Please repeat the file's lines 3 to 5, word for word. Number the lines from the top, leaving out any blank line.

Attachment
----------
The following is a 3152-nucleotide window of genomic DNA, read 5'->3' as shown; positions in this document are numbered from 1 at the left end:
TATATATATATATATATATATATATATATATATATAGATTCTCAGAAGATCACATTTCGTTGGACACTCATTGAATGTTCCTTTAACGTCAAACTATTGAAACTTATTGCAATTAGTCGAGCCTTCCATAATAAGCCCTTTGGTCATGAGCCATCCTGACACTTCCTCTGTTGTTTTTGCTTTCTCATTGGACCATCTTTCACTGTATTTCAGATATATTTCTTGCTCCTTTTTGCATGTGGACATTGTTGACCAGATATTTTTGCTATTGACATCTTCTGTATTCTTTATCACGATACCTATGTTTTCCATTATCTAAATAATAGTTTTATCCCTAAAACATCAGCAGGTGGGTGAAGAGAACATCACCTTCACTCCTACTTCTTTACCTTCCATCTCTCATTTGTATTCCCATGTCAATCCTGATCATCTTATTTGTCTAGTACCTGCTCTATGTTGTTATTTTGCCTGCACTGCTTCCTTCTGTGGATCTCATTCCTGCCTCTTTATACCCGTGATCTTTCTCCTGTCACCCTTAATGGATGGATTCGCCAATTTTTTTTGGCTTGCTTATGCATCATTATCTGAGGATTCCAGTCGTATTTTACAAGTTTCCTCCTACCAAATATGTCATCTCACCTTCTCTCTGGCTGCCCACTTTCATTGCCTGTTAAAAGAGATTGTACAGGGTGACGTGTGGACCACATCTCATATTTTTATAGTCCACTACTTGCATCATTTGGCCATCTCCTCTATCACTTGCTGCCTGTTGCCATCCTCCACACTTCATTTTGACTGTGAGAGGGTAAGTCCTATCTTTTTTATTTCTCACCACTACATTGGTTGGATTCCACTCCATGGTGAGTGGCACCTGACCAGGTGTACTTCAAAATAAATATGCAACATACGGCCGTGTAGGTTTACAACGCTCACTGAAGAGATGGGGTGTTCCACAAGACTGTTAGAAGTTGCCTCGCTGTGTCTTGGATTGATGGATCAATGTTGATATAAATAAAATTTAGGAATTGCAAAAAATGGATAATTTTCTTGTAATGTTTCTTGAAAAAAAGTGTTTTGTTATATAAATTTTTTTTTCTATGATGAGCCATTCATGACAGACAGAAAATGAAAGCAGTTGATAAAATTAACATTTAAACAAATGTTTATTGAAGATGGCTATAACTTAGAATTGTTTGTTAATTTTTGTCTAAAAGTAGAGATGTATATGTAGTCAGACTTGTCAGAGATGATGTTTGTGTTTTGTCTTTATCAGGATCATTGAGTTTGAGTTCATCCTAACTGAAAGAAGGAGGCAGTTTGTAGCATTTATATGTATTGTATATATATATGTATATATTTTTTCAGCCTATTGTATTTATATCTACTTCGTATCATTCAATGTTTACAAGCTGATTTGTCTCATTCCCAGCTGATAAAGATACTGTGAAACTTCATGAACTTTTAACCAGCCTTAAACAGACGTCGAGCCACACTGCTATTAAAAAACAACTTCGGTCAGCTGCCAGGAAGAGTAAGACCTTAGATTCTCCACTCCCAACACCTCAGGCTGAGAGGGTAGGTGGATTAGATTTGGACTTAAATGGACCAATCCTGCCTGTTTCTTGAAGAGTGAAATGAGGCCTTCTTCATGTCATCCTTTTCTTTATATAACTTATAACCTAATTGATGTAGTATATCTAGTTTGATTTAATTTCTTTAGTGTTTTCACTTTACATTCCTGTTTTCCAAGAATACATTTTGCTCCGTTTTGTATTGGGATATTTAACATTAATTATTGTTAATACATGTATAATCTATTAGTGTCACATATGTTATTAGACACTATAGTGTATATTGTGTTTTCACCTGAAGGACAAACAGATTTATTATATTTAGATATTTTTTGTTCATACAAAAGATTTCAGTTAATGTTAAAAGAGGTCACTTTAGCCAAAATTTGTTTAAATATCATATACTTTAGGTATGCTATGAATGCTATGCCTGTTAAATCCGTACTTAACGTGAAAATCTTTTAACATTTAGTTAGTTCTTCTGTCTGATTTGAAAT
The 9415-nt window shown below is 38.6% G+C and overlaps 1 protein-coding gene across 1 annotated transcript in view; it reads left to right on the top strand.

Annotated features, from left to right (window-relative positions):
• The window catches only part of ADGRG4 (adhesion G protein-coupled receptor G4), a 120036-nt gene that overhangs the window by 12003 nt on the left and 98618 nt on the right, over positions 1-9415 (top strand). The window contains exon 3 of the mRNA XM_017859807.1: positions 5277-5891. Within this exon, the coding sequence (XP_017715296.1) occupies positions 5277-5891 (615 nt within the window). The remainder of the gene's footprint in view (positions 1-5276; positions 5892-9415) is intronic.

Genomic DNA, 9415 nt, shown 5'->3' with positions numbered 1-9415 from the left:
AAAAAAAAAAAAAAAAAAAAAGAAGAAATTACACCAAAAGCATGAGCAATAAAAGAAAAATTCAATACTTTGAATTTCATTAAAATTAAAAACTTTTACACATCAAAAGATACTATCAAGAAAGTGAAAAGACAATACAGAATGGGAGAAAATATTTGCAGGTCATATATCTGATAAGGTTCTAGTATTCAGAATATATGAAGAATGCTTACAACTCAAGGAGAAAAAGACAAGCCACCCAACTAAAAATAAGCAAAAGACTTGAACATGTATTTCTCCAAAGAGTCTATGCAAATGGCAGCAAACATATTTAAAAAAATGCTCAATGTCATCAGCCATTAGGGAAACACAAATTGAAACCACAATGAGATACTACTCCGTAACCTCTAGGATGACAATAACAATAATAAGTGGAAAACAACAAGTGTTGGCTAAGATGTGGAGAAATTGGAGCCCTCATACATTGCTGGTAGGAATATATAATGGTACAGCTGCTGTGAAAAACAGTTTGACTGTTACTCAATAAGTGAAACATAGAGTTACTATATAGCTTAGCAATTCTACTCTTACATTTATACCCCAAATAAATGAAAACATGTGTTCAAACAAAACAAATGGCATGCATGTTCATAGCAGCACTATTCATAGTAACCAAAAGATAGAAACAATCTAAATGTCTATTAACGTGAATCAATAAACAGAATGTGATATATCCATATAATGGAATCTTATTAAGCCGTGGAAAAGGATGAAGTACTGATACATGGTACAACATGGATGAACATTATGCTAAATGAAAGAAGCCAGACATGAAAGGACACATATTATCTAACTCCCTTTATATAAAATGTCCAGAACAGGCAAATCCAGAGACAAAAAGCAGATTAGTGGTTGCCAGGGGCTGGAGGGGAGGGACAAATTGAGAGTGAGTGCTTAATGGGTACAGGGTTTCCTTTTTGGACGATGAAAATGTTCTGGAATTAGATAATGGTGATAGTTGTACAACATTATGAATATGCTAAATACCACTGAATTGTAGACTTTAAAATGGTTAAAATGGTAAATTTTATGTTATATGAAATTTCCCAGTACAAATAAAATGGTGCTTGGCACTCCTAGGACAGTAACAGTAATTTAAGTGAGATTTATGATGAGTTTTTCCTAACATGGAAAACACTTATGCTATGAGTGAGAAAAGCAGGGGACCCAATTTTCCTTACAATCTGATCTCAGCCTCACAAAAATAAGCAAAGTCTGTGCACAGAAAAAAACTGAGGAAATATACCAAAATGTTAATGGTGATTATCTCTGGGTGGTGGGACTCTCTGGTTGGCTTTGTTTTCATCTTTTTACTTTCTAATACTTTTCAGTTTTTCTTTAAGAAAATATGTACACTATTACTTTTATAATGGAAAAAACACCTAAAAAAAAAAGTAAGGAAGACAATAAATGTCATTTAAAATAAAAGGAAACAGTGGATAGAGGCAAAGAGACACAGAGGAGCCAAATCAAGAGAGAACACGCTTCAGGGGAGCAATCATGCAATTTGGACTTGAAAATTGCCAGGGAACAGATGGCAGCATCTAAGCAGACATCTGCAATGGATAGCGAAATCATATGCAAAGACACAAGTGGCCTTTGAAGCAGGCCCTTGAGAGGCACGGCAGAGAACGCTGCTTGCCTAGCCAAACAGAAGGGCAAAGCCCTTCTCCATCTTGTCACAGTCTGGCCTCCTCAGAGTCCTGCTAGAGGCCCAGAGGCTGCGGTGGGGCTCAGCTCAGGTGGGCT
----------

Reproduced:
The 9415-nt window shown below is 38.6% G+C and overlaps 1 protein-coding gene across 1 annotated transcript in view; it reads left to right on the top strand.

Annotated features, from left to right (window-relative positions):
• The window catches only part of ADGRG4 (adhesion G protein-coupled receptor G4), a 120036-nt gene that overhangs the window by 12003 nt on the left and 98618 nt on the right, over positions 1-9415 (top strand). The window contains exon 3 of the mRNA XM_017859807.1: positions 5277-5891. Within this exon, the coding sequence (XP_017715296.1) occupies positions 5277-5891 (615 nt within the window). The remainder of the gene's footprint in view (positions 1-5276; positions 5892-9415) is intronic.